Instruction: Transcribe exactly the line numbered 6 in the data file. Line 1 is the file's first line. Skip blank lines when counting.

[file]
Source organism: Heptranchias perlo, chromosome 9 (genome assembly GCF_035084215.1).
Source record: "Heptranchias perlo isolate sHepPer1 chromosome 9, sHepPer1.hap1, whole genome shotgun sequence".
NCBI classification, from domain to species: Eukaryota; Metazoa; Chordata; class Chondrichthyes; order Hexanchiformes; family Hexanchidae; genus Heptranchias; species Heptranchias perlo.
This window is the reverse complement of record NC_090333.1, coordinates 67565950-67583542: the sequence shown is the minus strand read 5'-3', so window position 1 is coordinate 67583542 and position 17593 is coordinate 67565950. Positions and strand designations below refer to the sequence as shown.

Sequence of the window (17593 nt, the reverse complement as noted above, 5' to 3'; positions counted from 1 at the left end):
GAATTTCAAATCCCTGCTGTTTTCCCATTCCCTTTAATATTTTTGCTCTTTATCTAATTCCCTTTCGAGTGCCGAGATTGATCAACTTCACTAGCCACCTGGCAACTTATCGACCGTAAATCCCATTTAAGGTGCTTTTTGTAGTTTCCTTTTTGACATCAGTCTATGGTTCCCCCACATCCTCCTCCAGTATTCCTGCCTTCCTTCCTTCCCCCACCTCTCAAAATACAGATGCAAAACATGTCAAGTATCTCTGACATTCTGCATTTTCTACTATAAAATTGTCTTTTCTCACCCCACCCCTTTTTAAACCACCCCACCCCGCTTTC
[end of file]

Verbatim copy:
GAATTTCAAATCCCTGCTGTTTTCCCATTCCCTTTAATATTTTTGCTCTTTATCTAATTCCCTTTCGAGTGCCGAGATTGATCAACTTCACTAGCCACCTGGCAACTTATCGACCGTAAATCCCATTTAAGGTGCTTTTTGTAGTTTCCTTTTTGACATCAGTCTATGGTTCCCCCACATCCTCCTCCAGTATTCCTGCCTTCCTTCCTTCCCCCACCTCTCAAAATACAGATGCAAAACATGTCAAGTATCTCTGACATTCTGCATTTTCTACTATAAAATTGTCTTTTCTCACCCCACCCCTTTTTAAACCACCCCACCCCGCTTTC